Use of psychiatric drug combos growing in the U.S.
Rachael Myers Lowe
Wed Jan 6, 2010 1:15pm EST
NEW YORK (Reuters Health) - US adults being treated for mental illness are more likely to be prescribed two or more drugs today than a decade ago.
Although little is known about whether they work or what the long-term side effects might be, psychiatric drug combinations are increasingly being used to treat a wide range of mental illness including anxiety, depression, panic disorder, posttraumatic stress disorder, bipolar disorder and schizophrenia, a report published Monday suggests.
"We have to figure out if these combinations are adding any benefits to patients," Dr. Ramin Mojtabai of the Bloomberg School of Public Health at Johns Hopkins University in Baltimore, Maryland told Reuters Health.
In the first study of its kind, Mojtabai and colleague Dr. Mark Olfson of Columbia University Medical Center and the New York State Psychiatric Institute examined data collected during 13,000 office visits to U.S. psychiatrists between 1996 and 2006.
They focused on the four major classes of psychotropic (brain or mind affecting) medications: antidepressants, antipsychotics, mood stabilizers, and sedatives.
Mojtabai and Olfson found that antidepressants were the most commonly prescribed medications. Prescribing antidepressants with another antidepressant, a sedative or a mood stabilizer were the three most common psychotropic combinations.
During the study period, as more patients were prescribed at least one psychotropic drug, the number of office visits where two or more drugs were prescribed jumped from roughly 43 percent to 60 percent -- a "substantial increase," the authors note in the Archives of General Psychiatry.
Insured women, 45 to 64 years old and on a repeat visit to the psychiatrist, were the most likely to get two or more prescriptions.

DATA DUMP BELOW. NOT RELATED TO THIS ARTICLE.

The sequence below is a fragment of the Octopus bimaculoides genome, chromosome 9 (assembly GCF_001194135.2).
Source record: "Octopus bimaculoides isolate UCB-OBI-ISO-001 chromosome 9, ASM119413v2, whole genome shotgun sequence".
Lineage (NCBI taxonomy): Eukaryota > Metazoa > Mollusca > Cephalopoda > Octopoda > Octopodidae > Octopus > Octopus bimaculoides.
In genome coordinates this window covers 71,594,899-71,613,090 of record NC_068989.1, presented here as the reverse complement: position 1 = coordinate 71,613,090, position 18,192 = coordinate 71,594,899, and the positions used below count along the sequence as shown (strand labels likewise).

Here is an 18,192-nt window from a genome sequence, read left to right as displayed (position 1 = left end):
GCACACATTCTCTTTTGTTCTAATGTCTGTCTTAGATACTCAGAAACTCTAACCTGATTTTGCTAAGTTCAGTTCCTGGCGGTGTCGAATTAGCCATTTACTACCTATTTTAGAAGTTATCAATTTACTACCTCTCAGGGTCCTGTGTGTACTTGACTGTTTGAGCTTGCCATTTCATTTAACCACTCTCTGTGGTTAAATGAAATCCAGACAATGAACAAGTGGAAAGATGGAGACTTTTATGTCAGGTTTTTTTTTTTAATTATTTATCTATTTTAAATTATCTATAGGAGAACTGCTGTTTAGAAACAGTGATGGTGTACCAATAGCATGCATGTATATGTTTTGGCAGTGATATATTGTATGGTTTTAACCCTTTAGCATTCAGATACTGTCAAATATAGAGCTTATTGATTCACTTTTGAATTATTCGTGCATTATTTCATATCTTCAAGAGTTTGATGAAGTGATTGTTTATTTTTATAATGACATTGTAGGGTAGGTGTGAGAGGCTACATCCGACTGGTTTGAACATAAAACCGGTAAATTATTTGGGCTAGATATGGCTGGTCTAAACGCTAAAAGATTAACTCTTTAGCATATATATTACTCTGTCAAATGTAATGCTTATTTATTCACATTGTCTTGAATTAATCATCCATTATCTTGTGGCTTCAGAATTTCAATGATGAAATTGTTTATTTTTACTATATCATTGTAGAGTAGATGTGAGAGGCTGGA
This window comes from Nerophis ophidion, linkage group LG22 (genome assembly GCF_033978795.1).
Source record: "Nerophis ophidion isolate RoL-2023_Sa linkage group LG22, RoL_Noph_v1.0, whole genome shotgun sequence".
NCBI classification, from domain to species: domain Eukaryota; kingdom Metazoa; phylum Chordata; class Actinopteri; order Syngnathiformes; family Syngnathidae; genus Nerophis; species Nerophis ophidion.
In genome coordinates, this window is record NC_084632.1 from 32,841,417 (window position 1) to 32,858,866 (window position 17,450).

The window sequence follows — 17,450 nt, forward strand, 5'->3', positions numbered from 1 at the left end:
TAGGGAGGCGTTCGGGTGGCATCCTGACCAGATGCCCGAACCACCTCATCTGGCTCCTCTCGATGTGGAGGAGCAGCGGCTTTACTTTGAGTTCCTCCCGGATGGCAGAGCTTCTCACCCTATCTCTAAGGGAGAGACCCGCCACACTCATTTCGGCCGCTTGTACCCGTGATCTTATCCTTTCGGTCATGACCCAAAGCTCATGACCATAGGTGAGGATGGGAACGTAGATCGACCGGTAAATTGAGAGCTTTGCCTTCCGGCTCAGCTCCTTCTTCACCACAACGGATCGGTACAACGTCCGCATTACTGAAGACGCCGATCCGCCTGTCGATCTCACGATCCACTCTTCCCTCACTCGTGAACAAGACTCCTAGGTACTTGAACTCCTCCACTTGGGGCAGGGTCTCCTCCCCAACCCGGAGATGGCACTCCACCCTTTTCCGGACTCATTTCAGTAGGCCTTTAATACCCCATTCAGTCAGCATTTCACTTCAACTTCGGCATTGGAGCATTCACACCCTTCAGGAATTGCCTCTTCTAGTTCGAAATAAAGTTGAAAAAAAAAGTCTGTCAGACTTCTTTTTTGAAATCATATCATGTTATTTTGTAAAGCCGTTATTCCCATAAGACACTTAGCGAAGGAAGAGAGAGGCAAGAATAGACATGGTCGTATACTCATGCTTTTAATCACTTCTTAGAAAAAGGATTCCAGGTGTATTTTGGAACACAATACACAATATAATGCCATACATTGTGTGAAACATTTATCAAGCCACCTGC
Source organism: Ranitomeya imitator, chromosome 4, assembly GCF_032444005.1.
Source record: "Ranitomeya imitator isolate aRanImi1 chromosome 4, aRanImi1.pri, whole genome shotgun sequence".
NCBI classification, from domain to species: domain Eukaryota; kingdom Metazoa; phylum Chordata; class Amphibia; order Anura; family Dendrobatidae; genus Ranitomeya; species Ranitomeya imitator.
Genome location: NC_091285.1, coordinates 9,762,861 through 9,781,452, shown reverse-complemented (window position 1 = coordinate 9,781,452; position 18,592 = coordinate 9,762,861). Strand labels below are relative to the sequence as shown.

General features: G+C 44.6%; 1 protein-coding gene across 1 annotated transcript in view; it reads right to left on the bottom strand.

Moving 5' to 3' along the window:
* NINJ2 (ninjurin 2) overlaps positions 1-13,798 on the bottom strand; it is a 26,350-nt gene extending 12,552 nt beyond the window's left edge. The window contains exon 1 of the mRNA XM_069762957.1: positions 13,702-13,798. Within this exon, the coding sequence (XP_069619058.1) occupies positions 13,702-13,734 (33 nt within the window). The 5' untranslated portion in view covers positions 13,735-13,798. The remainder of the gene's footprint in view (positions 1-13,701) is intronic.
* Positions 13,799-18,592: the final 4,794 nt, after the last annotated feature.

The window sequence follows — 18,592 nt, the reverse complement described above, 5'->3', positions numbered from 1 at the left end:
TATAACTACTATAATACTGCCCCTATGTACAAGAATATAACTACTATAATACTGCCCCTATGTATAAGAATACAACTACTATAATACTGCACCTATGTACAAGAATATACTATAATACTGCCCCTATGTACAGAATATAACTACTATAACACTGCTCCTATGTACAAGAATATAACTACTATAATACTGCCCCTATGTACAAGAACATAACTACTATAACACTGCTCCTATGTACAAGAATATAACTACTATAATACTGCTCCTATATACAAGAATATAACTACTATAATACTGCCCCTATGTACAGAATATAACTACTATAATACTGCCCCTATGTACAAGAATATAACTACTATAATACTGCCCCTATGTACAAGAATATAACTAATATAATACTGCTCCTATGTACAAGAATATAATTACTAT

Most troubling, Mojtabai told Reuters Health, was the increased practice of combining two antipsychotics, a type of drug most often given to people with schizophrenia. The evidence that antipsychotic combinations are effective is "limited," the authors wrote.
Mojtabai said prescribing practice may have moved ahead of the evidence because new psychotropic drugs don't carry the same side effects as earlier generation drugs.
"Maybe physicians have become less vigilant about, and less concerned about combining medications because the immediate side effects are less pronounced," Mojtabai said.
"The new antipsychotics, for example, have fewer side effects like dry mouth and blurred vision. So, as a result, physicians are less concerned about combining them," he added.
But, as the authors point out in their report, there is "growing evidence regarding the increased adverse effects" associated with psychotropic combinations, including the long-term risk of weight gain, diabetes, or heart trouble.
Mojtabai and Olfson urge the mental health profession to reign in the use of psychotropic combinations pending better evidence of safety and efficacy.
"Continued unabated, the cost increases associated with increased use of these medications may bring on administrative mandates and restrictions on coverage to limit this practice," they warn.
SOURCE: Archives of General Psychiatry, January 2010.